300. Telegram From the Embassy in Barbados to the Department of State1

1297. Subj: St. Lucia Independence Update.

1. We have reported previously that St. Lucia Premier John Compton appears to doubt the ability of his United Workers Party (UWP) to win a general election and therefore wants independence from Britain without first going to the polls. But the opposition St. Lucia Labor Party (SLP), both still convinced of its ability to win an election and unconvinced that post-independence polls will be fair, remains determined to force a general election prior to independence. (Apparently fearing less than the required two-thirds vote, Compton does not want a referendum, the only other means provided by the Constitution for [Page 741]demonstrating popular support for independence. The SLP is also opposed to a referendum because approval would mean independence under Compton, while a negative vote now would complicate going for independence later should they gain power.)

2. In recent discussion of HMG–GOSL consultations in London (April 27–28) the British Govt Rep to the Associated States2 (resident in St. Lucia), Eric Letocq (protect source), told an EmbOff on May 31 that HMG is not yet prepared to agree to independence for the island and that the British Govt’s request to Compton to prepare a “green paper on the benefits anticipated from independence” is basically a delaying maneuver on HMG’s part. However, Compton on his recent return from London, publicly portrayed this request as signifying that the road is clear for early independence. Letocq says that his govt—as much as it would like to be rid of the island—cannot go before Parliament requesting independence for St. Lucia without some concrete indication that the step is the will of the people. Compton’s Senior Minister, George Mallet, obliquely acknowledged to same Embassy officer that independence is not to be expected soon, but rather that it is more likely to occur up to a year in the future.

3. Based on a June 1 conversation with the opposition SLP’s deputy political leader, George Odlum, the opposition seems confident—as now seems to be the case—that HMG will not agree to independence without a general election.3 However, the SLP, while still reasonably confident it could hand the UWP an electoral defeat, is increasingly worried that Compton’s moves to improve the island’s economic outlook could make him a more formidable opponent than its leaders had thought. Odlum stated that a quick call for a general election by Compton is now a real possibility.

4. Comment: Premier Compton is an astute, if not very popular politician, and it is hard to understand his continued posturing on independence unless (A) he thinks the British, wishing to strengthen his hand against the leftists in SLP, will give in and grant independence without an election or (B) he has plans to call a sudden general election as soon as he has chalked up a few more economic development coups. (GOSL officials now assert that a long talked about US oil company employment-generating investment in a bulk storage facility is about [Page 742]to actually materialize.4 Another possible explanation for Compton’s behavior is that HMG’s recent stiffening in its position on the electoral precondition for independence caught him out on a limb, unable to back down gracefully and save face. Based on the recent conversation with Letocq, we now see it even less likely than before that the British Govt will agree to St. Lucia’s independence without a general election. Thus if Compton decides not to gamble on an election, the island’s break with Britain could conceivably be delayed until as late as mid-1979, the date a general election is constitutionally required.5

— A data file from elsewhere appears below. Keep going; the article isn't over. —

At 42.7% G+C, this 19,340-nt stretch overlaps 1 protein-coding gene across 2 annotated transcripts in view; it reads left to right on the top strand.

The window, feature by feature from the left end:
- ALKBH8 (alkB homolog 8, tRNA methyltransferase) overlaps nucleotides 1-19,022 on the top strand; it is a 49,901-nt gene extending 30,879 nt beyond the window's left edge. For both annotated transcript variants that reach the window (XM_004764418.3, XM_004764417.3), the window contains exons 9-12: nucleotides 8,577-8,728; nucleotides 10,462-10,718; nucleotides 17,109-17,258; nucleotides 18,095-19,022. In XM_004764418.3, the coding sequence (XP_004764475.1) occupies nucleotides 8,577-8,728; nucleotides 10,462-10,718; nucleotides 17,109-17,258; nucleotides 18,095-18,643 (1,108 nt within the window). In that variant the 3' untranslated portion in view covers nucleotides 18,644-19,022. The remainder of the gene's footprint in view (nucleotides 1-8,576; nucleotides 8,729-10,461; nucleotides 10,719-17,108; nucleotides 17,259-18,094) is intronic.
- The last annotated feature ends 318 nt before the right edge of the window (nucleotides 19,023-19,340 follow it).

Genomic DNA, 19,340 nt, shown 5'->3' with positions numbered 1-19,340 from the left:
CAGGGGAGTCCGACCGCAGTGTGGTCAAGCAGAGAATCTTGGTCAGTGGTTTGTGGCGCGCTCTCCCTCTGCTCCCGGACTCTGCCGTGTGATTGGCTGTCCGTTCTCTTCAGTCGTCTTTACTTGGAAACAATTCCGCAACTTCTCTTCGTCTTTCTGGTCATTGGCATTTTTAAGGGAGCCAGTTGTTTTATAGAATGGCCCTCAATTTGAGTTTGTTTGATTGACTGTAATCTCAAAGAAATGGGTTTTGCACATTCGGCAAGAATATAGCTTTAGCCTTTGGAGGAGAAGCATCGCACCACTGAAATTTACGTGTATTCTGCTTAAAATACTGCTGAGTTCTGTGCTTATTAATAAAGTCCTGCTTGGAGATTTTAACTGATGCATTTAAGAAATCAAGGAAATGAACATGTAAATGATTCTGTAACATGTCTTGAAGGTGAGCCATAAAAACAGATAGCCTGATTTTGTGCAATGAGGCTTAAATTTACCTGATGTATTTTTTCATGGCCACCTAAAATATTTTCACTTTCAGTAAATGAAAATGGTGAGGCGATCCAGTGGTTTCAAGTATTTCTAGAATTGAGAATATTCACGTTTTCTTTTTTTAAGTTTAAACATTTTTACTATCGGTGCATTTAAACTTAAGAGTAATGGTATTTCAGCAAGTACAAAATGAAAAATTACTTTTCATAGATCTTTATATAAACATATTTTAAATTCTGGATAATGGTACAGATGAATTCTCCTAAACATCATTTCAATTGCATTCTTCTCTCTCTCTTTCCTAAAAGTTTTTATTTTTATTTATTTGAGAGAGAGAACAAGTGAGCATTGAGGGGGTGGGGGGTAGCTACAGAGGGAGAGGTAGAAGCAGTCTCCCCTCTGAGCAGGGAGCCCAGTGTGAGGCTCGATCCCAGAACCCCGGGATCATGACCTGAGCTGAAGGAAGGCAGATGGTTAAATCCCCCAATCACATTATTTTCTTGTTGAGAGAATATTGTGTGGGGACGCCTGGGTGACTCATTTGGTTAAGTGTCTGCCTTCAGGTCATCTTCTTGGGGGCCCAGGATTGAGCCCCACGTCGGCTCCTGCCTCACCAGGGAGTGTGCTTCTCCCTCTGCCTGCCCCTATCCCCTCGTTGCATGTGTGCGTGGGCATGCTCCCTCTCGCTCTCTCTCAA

Simms
  1. Source: National Archives, RG 59, Central Foreign Policy File, D770201–0543. Confidential. Repeated for information to London.
  2. The West Indies Associated States was the collective name for islands in the Eastern Caribbean whose status changed in 1967 from being British colonies to states in free association with the United Kingdom. These states included Antigua, Dominica, Grenada, Saint Christopher-Nevis-Anguilla, Saint Lucia, and Saint Vincent.
  3. A summary of Odlum’s meeting with Political/Economic Officer Bruce F. Porter is in the National Archives, RG 59, Central Foreign Policy File, P830077–1906.
  4. In telegram 1004 from Bridgetown, April 12, 1978, the Embassy reported that Hess Oil had begun construction of an oil refinery in St. Lucia. (National Archives, RG 59, Central Foreign Policy File, D780159–0112)
  5. Dominica achieved independence at midnight on November 3, 1978. See Document 310.